Patently-O Bits and Bytes by Juvan Bonni

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19 thoughts on “Patently-O Bits and Bytes by Juvan Bonni

  1. 1

    The Karshtedt Paper looks interesting: re-booting Graham v Deere to fit in the new world of FtF. From its Abstract:

    This Article argues that, instead, the filing date of the patent application as the default dividing line between the pre- and post-invention state of the relevant field provides a more logical fulcrum around which to organize the § 103 analysis

    For those who have never practised in a FtI jurisdiction, never had to concern themselves with the fixing of any date of conception, that statement has all the attributes of Acte Claire, indeed, a No-Brainer.

    1. 1.1

      meh, read the abstract, and it was not all that interesting.

    2. 1.2

      Thanks, Max, and anon – ouch! If if you have suggestions for making the paper more interesting I’m all ears.

      1. 1.2.1

        Dmitry, your Paper, it’s all a bit too academic for me. I will surely struggle to give you anything amounting to a suggestion.

        But being European, with US clients, I do find it interesting to observe how the USA will come to terms with FtF. Patents last for 20 years but patent law development takes even longer. The UK has been in the EPC since 1977 but even now is still transitioning from its pre-EPC national law of patents to the pan-European patent law dating from 1973.

        And now, suddenly, the UK has committed BREXIT, which will set it back years. Hey Ho.

        1. 1.2.1.1

          Interesting! My comment was more to the anon, not to you.

      2. 1.2.2

        I read the abstract, found it confusing, and thought that I had best read the rest of the article so that I could understand the argument being advances. No I am about 60% of the way through, and I am still confused about the fundamental distinction that the paper appears to be trying to draw. As long as you are taking questions, perhaps you can help me on this one.

        The paper attempts to draw a distinction between Graham‘s approach, and a second approach that you believe will be more useful.
        The Graham approach is characterized thus:

        Graham’s lasting contribution was to suggest that the § 103 inquiry is to be divided into two stages…[: (1)] as an initial matter, the PTO or a court should look to pre-patent publications and other materials in the public domain…[; (2)] should the parties introduce additional evidence… such as commercial success of the patented product or failure of others to come up with the claimed invention, decision-makers would need to continue the analysis to determine the relevance and weight of this evidence before making a final judgment on validity.

        The putatively new approach is characterized thus:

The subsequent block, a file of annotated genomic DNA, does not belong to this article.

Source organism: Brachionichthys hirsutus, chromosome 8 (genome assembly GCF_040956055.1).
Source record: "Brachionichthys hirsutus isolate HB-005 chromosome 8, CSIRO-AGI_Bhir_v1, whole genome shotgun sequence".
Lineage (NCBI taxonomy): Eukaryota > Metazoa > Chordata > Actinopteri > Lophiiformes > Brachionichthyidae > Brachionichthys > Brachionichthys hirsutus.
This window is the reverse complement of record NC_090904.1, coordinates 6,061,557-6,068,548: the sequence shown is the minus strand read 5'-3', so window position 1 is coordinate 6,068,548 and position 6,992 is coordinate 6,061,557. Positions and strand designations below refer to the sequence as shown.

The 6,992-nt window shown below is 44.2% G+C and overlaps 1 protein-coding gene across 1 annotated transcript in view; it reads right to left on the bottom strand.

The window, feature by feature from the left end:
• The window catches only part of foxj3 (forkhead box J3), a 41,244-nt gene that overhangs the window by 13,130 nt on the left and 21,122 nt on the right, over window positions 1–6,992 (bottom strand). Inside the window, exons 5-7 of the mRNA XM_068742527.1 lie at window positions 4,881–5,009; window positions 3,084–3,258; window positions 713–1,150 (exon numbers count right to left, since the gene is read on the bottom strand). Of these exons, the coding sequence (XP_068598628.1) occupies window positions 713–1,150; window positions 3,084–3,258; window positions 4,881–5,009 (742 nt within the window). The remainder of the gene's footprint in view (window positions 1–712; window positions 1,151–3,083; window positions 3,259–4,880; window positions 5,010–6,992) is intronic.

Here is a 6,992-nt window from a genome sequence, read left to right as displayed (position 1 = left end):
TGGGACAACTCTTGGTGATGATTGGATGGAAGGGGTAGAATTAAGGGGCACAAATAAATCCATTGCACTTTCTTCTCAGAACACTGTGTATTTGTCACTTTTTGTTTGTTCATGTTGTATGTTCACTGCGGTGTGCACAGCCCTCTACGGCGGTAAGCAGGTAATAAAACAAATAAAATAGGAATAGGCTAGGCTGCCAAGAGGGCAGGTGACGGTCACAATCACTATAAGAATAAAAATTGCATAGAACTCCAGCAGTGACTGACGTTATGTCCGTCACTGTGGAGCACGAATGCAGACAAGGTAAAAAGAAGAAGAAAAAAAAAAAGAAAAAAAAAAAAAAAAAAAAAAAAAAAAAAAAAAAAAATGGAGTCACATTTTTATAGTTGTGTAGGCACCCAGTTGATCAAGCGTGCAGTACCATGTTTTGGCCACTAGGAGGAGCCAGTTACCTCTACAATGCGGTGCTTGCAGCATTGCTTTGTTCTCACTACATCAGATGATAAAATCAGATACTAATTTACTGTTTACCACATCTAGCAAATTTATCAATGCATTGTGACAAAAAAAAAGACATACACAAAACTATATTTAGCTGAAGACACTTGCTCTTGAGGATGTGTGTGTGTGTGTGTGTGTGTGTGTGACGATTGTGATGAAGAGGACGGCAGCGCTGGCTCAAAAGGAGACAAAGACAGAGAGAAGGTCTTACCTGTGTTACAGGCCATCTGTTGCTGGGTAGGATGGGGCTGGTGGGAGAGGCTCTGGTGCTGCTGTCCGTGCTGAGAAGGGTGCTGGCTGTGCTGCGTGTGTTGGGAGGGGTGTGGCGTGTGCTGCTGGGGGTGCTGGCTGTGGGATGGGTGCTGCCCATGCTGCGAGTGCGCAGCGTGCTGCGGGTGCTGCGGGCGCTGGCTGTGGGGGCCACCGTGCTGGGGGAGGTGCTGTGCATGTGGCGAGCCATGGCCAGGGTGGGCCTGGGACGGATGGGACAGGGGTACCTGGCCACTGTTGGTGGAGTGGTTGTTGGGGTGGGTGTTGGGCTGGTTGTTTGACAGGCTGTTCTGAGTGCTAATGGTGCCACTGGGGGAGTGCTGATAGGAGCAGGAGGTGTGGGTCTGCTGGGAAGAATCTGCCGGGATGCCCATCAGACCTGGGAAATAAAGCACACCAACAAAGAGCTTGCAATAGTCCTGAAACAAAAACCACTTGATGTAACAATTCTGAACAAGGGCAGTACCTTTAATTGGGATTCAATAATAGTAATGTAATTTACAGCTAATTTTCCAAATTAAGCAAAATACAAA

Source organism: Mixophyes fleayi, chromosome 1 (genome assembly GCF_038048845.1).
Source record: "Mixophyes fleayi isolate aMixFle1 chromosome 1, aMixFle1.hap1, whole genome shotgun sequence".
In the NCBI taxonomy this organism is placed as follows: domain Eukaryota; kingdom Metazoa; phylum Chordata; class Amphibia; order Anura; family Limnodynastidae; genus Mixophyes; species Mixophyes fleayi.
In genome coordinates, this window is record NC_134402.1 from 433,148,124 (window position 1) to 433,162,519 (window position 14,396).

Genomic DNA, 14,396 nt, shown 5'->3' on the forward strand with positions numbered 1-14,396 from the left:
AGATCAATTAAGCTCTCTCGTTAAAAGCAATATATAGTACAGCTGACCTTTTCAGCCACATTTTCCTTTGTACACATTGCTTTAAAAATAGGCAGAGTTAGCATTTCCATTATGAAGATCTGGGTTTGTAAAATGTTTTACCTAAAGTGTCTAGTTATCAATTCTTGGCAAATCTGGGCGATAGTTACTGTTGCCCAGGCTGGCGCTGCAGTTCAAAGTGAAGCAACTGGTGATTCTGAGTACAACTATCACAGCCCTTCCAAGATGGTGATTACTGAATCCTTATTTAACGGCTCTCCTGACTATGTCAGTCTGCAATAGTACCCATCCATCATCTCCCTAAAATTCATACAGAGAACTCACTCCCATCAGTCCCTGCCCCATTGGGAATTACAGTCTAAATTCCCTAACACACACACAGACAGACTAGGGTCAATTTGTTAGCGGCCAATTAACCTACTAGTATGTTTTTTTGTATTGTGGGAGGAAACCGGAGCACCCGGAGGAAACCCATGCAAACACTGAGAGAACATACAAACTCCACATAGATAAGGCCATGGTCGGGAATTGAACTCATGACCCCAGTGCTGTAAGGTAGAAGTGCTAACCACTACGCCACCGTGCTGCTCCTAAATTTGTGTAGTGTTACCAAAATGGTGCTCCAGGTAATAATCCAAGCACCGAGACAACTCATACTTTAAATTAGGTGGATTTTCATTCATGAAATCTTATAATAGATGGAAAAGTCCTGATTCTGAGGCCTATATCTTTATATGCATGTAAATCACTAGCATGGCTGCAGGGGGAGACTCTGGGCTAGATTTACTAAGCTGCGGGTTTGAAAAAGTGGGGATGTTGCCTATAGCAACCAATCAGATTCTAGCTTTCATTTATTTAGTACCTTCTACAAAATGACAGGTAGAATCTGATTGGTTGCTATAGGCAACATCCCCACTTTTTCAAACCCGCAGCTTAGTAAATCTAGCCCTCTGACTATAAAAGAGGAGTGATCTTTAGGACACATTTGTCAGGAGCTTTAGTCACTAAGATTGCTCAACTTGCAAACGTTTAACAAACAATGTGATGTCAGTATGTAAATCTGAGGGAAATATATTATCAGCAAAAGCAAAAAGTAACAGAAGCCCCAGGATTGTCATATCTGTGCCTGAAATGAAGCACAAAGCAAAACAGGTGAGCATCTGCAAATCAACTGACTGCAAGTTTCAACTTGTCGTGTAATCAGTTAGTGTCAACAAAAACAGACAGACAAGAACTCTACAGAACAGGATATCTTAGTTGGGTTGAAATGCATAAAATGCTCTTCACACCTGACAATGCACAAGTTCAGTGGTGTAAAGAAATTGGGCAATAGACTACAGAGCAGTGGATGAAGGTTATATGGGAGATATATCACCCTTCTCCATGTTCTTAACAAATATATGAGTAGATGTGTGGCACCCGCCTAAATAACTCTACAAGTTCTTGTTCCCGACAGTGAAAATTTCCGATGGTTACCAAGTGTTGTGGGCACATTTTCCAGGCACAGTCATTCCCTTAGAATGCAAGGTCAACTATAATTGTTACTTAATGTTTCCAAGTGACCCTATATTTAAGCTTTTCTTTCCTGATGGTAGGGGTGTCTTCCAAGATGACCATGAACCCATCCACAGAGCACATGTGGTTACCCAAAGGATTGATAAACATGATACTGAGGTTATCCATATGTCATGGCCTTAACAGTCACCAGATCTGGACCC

This Article argues that, instead, the filing date of the patent application as the default dividing line between the pre- and post-invention state of the relevant field provides a more logical fulcrum around which to organize the § 103 analysis. Accordingly, obviousness evidence should be classified based on whether it came into existence independently of the patent and generally prior to filing (ex ante) or, instead, whether it appeared in response to the invention or during its further, post-filing, development (ex post).

        How are these two approaches different? The first approach says that one should classify evidence according to whether it arose before the invention, or after the invention. The second approach says that one should classify evidence according to whether it arose before the invention, or after the invention. These look for all the world as just two different ways to describe the same thing. Where should I be noticing the difference?

        1. 1.2.2.1

          Bother. It looks like I failed to close a blockquote there. That should have read:

          The Graham approach is characterized thus:

          Graham’s lasting contribution was to suggest that the § 103 inquiry is to be divided into two stages…[: (1)] as an initial matter, the PTO or a court should look to pre-patent publications and other materials in the public domain…[; (2)] should the parties introduce additional evidence… such as commercial success of the patented product or failure of others to come up with the claimed invention, decision-makers would need to continue the analysis to determine the relevance and weight of this evidence before making a final judgment on validity.

          The putatively new approach is characterized thus:

          This Article argues that, instead, the filing date of the patent application as the default dividing line between the pre- and post-invention state of the relevant field provides a more logical fulcrum around which to organize the § 103 analysis. Accordingly, obviousness evidence should be classified based on whether it came into existence independently of the patent and generally prior to filing (ex ante) or, instead, whether it appeared in response to the invention or during its further, post-filing, development (ex post).

          How are these two approaches different? The first approach says that one should classify evidence according to whether it arose before the invention, or after the invention. The second approach says that one should classify evidence according to whether it arose before the invention, or after the invention. These look for all the world as just two different ways to describe the same thing. Where should I be noticing the difference?

          1. 1.2.2.1.1

            As to the “date of invention”, the before and the after, I see an important distinction between FtI and FtF. In both FtI and FtF, one drafts the patent application in full knowledge of what the inventor supposes is the invention. Nevertheless, under FtF, but NOT under FtI, one is doing that drafting on a date anterior to what counts legally as the date of invention.